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How Much House Can You Afford? For Primary Homebuyers

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Curbed University delivers insider tips and non-boring advice on how to buy, sell, or rent a home or apartment. And March is Curbed University month! For the next few weeks, we will be rolling out new content about buying, selling, and renting in the Hamptons. Each Friday we will have an open thread in which a local real estate professional will answer your questions. Also, feel free to email Hamptons@Curbed.com with your questions or put 'em in the comments.
Today we will discuss how much house people looking for their primary residence can afford. Tomorrow we'll examine whether you can afford a Hamptons vacation house.

Unfortunately, there is no easy answer to this question, because everyone's circumstances are different. Factors to consider include your income, location, your tolerance for risk, your savings, and your family obligations. If you are blissfully childfree, you can spend more on housing than the parents of six college-bound kids. If you are a fit, handy youngster with weekends free, you can take on a lot more maintenance chores than an older or infirm person or someone with a very demanding job.
How much debt do you have? That means not only the amount on your Bloomie's charge but also college loans, car note, and that grand you owe to your college roomie. Most mortgage lenders want to see no more than 36% of your income used to pay down debt, including mortgage payments, car loans, student debt and so on (this is called debt to income ratio). There is some wiggle room in high-cost areas like ours, though.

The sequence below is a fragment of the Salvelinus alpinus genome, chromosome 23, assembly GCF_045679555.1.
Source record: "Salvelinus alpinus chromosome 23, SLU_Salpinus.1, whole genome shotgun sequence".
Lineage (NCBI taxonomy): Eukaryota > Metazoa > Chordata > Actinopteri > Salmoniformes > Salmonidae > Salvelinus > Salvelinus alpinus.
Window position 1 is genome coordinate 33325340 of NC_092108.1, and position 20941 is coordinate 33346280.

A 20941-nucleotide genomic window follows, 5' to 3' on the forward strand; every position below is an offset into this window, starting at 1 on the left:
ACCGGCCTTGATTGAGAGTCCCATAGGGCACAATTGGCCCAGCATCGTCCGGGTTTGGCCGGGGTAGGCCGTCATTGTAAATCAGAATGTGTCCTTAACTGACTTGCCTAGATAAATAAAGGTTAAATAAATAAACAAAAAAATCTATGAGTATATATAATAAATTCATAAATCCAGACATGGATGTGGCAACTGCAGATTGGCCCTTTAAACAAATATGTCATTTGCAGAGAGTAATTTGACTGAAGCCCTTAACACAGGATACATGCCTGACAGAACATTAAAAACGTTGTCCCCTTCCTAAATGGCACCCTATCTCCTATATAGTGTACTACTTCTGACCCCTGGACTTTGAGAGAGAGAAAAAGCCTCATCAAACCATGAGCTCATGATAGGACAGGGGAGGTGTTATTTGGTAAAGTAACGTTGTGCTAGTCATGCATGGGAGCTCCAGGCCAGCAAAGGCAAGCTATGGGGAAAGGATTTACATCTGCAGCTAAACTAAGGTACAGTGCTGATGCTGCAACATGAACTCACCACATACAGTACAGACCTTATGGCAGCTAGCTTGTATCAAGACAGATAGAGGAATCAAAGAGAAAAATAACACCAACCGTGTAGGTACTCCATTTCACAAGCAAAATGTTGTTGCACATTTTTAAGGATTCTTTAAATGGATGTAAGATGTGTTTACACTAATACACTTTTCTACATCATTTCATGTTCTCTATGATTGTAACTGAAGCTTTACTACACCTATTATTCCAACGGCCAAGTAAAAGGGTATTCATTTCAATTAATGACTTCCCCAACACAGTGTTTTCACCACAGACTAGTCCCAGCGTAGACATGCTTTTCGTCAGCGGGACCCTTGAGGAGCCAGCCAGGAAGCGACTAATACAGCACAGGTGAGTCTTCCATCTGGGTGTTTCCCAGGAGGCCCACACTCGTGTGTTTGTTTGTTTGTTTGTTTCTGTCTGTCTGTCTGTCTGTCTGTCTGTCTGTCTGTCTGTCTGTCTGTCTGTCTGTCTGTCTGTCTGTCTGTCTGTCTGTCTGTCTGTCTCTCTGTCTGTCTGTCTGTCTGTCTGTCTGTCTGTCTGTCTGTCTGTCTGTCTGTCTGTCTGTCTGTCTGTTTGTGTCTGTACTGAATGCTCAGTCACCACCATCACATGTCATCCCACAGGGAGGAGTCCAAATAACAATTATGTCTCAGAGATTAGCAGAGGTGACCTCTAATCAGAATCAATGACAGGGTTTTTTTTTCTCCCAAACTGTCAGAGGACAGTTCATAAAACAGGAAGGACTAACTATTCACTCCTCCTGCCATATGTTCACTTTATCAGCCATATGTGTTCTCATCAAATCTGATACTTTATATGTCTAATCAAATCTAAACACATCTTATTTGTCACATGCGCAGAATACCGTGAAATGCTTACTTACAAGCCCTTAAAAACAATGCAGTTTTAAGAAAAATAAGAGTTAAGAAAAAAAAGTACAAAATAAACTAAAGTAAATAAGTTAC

A good place to start to figure out how much you can afford is the calculator at Bankrate. Let's go over some of the terms they use.
Annual income: money from all sources before taxes, including salary, commissions, bonuses, overtime, tips, rental income, investment income, alimony, child support, and so on.
Down payment: obvious. At least 20% is best. But make sure you have a cushion of cash, because trust us, the minute you move in, the water heater will break, the fence will blow down, or you'll need a new fridge. It never fails.
Monthly debt: minimum monthly credit card payments, car payments, student loans, alimony/child support payments, and so on.
Interest rate: currently, historically low rates are available, but the rate you will be offered will vary based on your credit rating and other factors.
Income taxes: check your latest tax return to see what you really pay in taxes. It's probably less than you think, and you will probably be able to deduct your mortgage interest and points once you buy a house, making your tax rate even lower. Don't forget about New York state income tax, either.
Property taxes: based on home value; the Hamptons has fairly low rates compared to the rest of the metro area, but fairly high nationally.
Homeowners' insurance: most lenders require insurance, and you wouldn't want to be without it anyway. You could lose everything without it.
Mortgage insurance (PMI): if your down payment is less than 20% of the house's purchase price, your lender will probably require you to carry PMI, to protect them if you default on the loan. Which you won't, of course, because you'll be a Curbed U graduate!